by the light of Alethe's eyes, rapidly produce conviction in the mind of the enamoured Greek. The lovers are ultimately betrothed to each other; and we seem to be approaching a pleasant, matrimonial catastrophe, when the bright prospect is suddenly overcast-gloom, thunder, and eclipse succeed, and continue till the curtain falls. A terrible decree of the Roman emperor against the Christians is fulminated, and the ferocious edict is as remorselessly enforced on the banks of the Nile as on those of the Tiberthe facile polytheism of Rome tolerating and enforcing all religions save that alone, which not only glides into the cell of the captive, whispering hope and consolation, but mounts the steps of the loftiest throne to speak of life, death, and judgment to come. The recluse and Alethe are seized, with many others-hurried before the Roman governor and Orcus the highpriest—and commanded, as a proof of their renunciation of Christianity, to burn incense before idols. They refuse, and the old man is instantly sacrificed. Alethe is about to undergo the same fate, when the Roman governor, touched by her beauty and gentleness, adjourns her punishment till the morrow, spite of the opposition of Orcus, who is furious at the thought of the renegade priestess escaping her terrible doom. The Roman chief expresses a hope that reflection will induce Alethe to save her life by an act so easy of performance as that of casting a few grains of incense upon the idol altars, and she is borne away in custody; not, however, till after Orcus, in mockery of an ornament and ceremony usual with Christian maidens when about to suffer martyrdom, has caused a fillet of coralberries to be fastened round her brows. Alciphron, who in the meanwhile had been distracted with grief and terror, obtains access to Alethe through the intervention of a Roman officer whom he had known at Athens, and finds her resigned, constant, and cheerful, but for a burning, throbbing pain in her temples. Alciphron fancying the coral-chaplet might be too tightly bound, unties and endeavours to take it off. It resists his efforts.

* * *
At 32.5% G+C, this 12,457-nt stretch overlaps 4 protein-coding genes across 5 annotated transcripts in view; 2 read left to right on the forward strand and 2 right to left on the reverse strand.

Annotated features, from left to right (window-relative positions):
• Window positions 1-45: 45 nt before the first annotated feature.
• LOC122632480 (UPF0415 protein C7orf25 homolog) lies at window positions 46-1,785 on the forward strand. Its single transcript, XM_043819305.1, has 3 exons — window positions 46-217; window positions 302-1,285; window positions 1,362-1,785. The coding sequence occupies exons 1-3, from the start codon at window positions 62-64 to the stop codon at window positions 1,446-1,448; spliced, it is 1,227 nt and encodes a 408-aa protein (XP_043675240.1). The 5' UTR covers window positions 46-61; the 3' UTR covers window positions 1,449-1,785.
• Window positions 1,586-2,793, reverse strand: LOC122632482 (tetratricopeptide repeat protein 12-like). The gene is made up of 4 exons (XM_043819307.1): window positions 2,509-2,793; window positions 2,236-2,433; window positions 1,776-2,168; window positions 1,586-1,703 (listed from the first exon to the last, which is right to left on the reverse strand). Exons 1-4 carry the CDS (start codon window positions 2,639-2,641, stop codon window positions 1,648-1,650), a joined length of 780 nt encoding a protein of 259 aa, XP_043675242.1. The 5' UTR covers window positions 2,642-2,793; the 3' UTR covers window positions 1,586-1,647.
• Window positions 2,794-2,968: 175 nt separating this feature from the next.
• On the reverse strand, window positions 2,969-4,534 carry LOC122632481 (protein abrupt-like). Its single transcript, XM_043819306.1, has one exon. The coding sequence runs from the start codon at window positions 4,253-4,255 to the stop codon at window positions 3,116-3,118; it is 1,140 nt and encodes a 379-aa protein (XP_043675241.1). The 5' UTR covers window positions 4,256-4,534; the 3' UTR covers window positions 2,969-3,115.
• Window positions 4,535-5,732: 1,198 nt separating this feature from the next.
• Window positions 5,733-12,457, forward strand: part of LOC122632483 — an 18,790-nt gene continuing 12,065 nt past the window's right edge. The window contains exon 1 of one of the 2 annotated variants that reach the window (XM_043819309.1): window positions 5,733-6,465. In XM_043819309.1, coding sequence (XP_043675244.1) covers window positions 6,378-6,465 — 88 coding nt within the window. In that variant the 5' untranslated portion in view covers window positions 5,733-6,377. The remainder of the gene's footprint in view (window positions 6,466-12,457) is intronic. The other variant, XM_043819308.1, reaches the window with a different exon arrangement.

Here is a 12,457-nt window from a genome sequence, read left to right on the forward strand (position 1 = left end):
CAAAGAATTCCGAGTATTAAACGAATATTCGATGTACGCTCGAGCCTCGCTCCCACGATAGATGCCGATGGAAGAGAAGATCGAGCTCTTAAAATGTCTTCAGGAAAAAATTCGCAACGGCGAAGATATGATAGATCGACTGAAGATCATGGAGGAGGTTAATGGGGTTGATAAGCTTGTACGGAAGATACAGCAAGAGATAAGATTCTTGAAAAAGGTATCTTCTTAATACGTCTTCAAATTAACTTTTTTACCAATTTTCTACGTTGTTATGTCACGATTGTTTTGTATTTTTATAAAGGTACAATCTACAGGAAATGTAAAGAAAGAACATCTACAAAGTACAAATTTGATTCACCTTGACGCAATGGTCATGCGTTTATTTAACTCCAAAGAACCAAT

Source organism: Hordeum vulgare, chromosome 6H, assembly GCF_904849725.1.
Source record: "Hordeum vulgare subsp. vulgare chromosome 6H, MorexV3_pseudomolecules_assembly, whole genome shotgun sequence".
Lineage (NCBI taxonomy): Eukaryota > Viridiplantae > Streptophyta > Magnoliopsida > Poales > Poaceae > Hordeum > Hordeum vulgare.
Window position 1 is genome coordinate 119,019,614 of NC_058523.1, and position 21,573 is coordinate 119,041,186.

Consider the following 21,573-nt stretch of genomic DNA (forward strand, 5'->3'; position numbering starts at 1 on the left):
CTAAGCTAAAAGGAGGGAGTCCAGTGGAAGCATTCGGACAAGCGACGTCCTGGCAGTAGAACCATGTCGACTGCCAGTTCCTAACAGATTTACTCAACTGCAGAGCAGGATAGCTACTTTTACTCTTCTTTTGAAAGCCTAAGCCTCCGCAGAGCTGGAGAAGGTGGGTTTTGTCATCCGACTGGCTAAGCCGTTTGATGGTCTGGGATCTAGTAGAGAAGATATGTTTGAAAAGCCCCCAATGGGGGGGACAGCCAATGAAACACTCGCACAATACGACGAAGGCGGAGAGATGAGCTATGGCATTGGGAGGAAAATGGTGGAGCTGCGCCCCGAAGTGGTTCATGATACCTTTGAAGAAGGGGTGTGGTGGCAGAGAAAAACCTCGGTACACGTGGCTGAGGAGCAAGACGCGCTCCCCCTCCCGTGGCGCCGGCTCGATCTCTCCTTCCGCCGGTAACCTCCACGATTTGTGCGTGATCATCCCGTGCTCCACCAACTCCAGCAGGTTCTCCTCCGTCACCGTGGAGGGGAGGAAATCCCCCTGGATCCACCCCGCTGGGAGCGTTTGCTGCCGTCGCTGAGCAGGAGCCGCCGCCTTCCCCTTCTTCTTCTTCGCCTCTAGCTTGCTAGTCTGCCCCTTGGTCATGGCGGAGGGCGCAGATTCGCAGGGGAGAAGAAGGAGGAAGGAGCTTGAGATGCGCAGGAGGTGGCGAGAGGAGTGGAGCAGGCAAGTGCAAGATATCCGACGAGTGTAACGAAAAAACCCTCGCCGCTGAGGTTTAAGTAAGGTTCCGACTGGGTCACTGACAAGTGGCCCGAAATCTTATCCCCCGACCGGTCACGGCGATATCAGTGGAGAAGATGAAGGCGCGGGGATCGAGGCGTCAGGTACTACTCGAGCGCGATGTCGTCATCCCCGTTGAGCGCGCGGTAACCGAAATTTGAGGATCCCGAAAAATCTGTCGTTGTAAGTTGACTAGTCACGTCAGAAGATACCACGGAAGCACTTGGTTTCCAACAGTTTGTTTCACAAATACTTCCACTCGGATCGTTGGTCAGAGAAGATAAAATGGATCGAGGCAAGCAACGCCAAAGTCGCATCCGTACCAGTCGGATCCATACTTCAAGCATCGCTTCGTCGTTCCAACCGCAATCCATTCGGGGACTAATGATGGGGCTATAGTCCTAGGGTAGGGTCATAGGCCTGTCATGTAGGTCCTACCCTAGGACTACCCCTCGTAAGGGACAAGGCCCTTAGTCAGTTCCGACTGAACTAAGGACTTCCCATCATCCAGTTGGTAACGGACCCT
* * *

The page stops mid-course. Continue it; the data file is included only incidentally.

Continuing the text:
'It would not come away!' exclaims Alciphron; and he repeats these passionate, despairing, agonising words, wrung from him by the overwhelming bitterness and horror of the moment—' It would not come away!' The berries, it is discovered, had been saturated with a deadly poison by order of Orcus, in order to insure the destruction of his victim. Alethe, after smiling placidly upon her betrothed husband, dies. This is the catastrophe of the Epicurean-melancholy and distressing, no doubt, but so feebly, so inartistically told, that it merely shocks the reader; and the tumultuous emotions of pity, love, grief, indignation, which the death of the beautiful, the innocent, the young, brought about by violence, should excite, are scarcely more awakened than by a newspaper report of a fatal accident having befallen a person whom the reader had never seen or heard of before. The book has already virtually fallen out of the literature of the country. Fashion and the influence of a popular name may rule for a time, but in the long-run common-sense and a cultivated taste will pronounce the irreversible verdict.

On the 30th of June 1827, the day after the publication of 'The Epicurean,' Moore was one of the gay and distinguished assemblage at a magnificent fête at Boyle Farm, in the environs of London, the cost of which had been clubbed by five or six rich young lords. It appears by Mr Moore's description to have been a very brilliant affair. There were crowds of the